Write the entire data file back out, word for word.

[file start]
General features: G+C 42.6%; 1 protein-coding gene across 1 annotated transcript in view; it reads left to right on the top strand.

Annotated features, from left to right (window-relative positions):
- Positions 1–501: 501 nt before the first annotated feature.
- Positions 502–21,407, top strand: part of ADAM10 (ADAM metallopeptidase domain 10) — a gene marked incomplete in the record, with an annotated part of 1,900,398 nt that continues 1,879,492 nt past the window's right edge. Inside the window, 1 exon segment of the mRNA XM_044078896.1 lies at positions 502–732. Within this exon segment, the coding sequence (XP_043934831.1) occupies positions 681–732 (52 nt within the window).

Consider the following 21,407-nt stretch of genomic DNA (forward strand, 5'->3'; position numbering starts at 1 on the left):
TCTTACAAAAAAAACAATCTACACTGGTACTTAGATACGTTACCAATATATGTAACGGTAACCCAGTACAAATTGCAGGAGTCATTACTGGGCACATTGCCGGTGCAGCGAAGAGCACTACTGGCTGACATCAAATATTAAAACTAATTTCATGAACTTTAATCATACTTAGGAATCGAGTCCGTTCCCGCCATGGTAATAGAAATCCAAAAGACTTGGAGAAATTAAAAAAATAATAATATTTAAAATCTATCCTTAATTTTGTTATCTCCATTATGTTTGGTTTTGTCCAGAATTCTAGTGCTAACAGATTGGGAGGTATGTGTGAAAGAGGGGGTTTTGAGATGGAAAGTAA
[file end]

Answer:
General features: G+C 42.6%; 1 protein-coding gene across 1 annotated transcript in view; it reads left to right on the top strand.

Annotated features, from left to right (window-relative positions):
- Positions 1–501: 501 nt before the first annotated feature.
- Positions 502–21,407, top strand: part of ADAM10 (ADAM metallopeptidase domain 10) — a gene marked incomplete in the record, with an annotated part of 1,900,398 nt that continues 1,879,492 nt past the window's right edge. Inside the window, 1 exon segment of the mRNA XM_044078896.1 lies at positions 502–732. Within this exon segment, the coding sequence (XP_043934831.1) occupies positions 681–732 (52 nt within the window).

Consider the following 21,407-nt stretch of genomic DNA (forward strand, 5'->3'; position numbering starts at 1 on the left):
TCTTACAAAAAAAACAATCTACACTGGTACTTAGATACGTTACCAATATATGTAACGGTAACCCAGTACAAATTGCAGGAGTCATTACTGGGCACATTGCCGGTGCAGCGAAGAGCACTACTGGCTGACATCAAATATTAAAACTAATTTCATGAACTTTAATCATACTTAGGAATCGAGTCCGTTCCCGCCATGGTAATAGAAATCCAAAAGACTTGGAGAAATTAAAAAAATAATAATATTTAAAATCTATCCTTAATTTTGTTATCTCCATTATGTTTGGTTTTGTCCAGAATTCTAGTGCTAACAGATTGGGAGGTATGTGTGAAAGAGGGGGTTTTGAGATGGAAAGTAA